Toomey's biography on the website for her law firm described her in part as representing "groups opposing the death penalty" 

Her 2014 public records request to the Indiana DOC asked for detailed information, including how the state carries out executions, the drugs used, the inventory of drugs intended for executions and where the drugs came from. She also asked for certain correspondence by public officials that would provide a window into how they arrived at their policy decisions on carrying out executions.

After initial setbacks, she won a non-binding decision by the Public Access Counselor and summary judgment in the Circuit Court in October 2016. The state appealed, and lost. The state asked the Supreme Court to hear the case, and was denied.

But that wasn't the end.

The state passed the secrecy law tacked onto the budget bill. Then state attorneys went back to the judge, asking her to change the previous summary judgment ruling in favor of Toomey. The secrecy law contains a provision that it is retroactive.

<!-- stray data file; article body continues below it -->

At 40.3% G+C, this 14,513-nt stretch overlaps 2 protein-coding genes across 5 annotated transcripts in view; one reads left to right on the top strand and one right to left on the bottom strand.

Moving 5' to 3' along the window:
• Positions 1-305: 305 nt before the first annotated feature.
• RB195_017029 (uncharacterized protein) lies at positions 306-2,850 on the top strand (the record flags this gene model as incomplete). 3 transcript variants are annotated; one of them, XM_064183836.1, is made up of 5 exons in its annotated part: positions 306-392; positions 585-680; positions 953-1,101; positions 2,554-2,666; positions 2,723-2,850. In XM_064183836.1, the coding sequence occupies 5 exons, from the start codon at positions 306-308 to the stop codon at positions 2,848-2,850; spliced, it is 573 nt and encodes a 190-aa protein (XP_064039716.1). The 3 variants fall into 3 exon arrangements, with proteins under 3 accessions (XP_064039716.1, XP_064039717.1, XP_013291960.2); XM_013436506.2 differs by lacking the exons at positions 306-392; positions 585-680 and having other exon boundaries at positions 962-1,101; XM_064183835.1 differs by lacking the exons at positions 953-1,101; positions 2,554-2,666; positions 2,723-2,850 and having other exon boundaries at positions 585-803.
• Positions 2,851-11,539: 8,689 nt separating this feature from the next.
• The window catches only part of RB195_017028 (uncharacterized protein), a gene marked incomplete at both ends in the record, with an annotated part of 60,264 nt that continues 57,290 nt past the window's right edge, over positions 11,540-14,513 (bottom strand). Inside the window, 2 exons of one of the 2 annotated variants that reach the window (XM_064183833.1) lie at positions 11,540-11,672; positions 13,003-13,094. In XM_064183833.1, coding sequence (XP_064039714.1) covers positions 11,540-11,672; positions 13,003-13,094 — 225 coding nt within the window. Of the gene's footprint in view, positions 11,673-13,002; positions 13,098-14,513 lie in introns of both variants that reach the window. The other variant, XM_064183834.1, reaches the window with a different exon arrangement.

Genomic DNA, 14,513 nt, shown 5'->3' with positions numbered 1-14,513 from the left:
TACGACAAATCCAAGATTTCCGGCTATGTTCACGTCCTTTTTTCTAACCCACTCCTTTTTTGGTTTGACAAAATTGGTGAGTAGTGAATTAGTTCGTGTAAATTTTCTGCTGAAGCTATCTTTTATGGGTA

Racher said the legislature's action was a thinly veiled attempt to thwart Toomey specifically.

"You can't enact a statute directed specifically at Kate Toomey," Racher said. "You can't say, 'This law is to affect her.' We contend that's exactly what happened here. The state had no other request other than the one our client made."

In its court filing this week, the state said that argument "is entirely without merit and unsupported by prior decisions of our appellate courts."

The case will ultimately focus on the state's retroactive confidentiality law, which Racher said is more narrow than it seems when read closely. But within that battle, the court heard arguments Tuesday on another secrecy issue — whether sealed evidence in the lethal injection case, obtained during discovery, should be made public.

Again, the state fought for secrecy.